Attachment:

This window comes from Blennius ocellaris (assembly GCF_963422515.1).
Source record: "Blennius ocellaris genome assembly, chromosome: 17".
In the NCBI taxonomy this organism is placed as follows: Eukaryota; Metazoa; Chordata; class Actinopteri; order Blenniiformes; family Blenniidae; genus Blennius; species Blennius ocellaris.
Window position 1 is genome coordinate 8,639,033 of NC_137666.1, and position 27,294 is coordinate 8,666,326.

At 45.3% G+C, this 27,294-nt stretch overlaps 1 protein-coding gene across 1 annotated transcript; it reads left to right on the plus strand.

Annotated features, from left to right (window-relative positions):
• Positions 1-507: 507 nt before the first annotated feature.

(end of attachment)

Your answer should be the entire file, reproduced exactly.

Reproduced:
This window comes from Blennius ocellaris (assembly GCF_963422515.1).
Source record: "Blennius ocellaris genome assembly, chromosome: 17".
In the NCBI taxonomy this organism is placed as follows: Eukaryota; Metazoa; Chordata; class Actinopteri; order Blenniiformes; family Blenniidae; genus Blennius; species Blennius ocellaris.
Window position 1 is genome coordinate 8,639,033 of NC_137666.1, and position 27,294 is coordinate 8,666,326.

At 45.3% G+C, this 27,294-nt stretch overlaps 1 protein-coding gene across 1 annotated transcript; it reads left to right on the plus strand.

Annotated features, from left to right (window-relative positions):
• Positions 1-507: 507 nt before the first annotated feature.